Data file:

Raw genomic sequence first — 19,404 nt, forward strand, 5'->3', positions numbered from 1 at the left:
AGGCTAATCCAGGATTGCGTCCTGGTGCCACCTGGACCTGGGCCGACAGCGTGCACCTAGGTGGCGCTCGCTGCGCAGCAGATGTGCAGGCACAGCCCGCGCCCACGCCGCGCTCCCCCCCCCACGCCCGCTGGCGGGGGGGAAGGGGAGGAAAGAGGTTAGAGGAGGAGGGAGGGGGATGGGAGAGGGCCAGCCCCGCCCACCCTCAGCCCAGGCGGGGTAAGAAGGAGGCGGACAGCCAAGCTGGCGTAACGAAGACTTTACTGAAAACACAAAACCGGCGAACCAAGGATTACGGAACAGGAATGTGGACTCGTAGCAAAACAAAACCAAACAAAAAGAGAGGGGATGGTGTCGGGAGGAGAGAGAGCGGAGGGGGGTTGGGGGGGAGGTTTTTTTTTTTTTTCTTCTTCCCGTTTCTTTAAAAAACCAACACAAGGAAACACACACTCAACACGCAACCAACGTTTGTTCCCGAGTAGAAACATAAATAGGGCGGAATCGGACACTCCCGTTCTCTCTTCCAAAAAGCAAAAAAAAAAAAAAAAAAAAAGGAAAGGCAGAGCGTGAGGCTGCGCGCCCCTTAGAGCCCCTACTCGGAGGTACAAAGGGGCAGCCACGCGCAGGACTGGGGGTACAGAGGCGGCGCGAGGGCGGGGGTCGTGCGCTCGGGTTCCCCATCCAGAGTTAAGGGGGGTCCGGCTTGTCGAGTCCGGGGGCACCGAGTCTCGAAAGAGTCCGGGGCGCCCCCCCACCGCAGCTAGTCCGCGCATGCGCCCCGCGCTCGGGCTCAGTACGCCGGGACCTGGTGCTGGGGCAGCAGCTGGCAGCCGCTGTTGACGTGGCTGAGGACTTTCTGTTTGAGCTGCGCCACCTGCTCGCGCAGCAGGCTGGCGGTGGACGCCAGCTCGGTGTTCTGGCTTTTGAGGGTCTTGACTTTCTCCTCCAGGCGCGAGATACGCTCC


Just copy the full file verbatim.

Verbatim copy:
Raw genomic sequence first — 19,404 nt, forward strand, 5'->3', positions numbered from 1 at the left:
AGGCTAATCCAGGATTGCGTCCTGGTGCCACCTGGACCTGGGCCGACAGCGTGCACCTAGGTGGCGCTCGCTGCGCAGCAGATGTGCAGGCACAGCCCGCGCCCACGCCGCGCTCCCCCCCCCACGCCCGCTGGCGGGGGGGAAGGGGAGGAAAGAGGTTAGAGGAGGAGGGAGGGGGATGGGAGAGGGCCAGCCCCGCCCACCCTCAGCCCAGGCGGGGTAAGAAGGAGGCGGACAGCCAAGCTGGCGTAACGAAGACTTTACTGAAAACACAAAACCGGCGAACCAAGGATTACGGAACAGGAATGTGGACTCGTAGCAAAACAAAACCAAACAAAAAGAGAGGGGATGGTGTCGGGAGGAGAGAGAGCGGAGGGGGGTTGGGGGGGAGGTTTTTTTTTTTTTTCTTCTTCCCGTTTCTTTAAAAAACCAACACAAGGAAACACACACTCAACACGCAACCAACGTTTGTTCCCGAGTAGAAACATAAATAGGGCGGAATCGGACACTCCCGTTCTCTCTTCCAAAAAGCAAAAAAAAAAAAAAAAAAAAAGGAAAGGCAGAGCGTGAGGCTGCGCGCCCCTTAGAGCCCCTACTCGGAGGTACAAAGGGGCAGCCACGCGCAGGACTGGGGGTACAGAGGCGGCGCGAGGGCGGGGGTCGTGCGCTCGGGTTCCCCATCCAGAGTTAAGGGGGGTCCGGCTTGTCGAGTCCGGGGGCACCGAGTCTCGAAAGAGTCCGGGGCGCCCCCCCACCGCAGCTAGTCCGCGCATGCGCCCCGCGCTCGGGCTCAGTACGCCGGGACCTGGTGCTGGGGCAGCAGCTGGCAGCCGCTGTTGACGTGGCTGAGGACTTTCTGTTTGAGCTGCGCCACCTGCTCGCGCAGCAGGCTGGCGGTGGACGCCAGCTCGGTGTTCTGGCTTTTGAGGGTCTTGACTTTCTCCTCCAGGCGCGAGATACGCTCC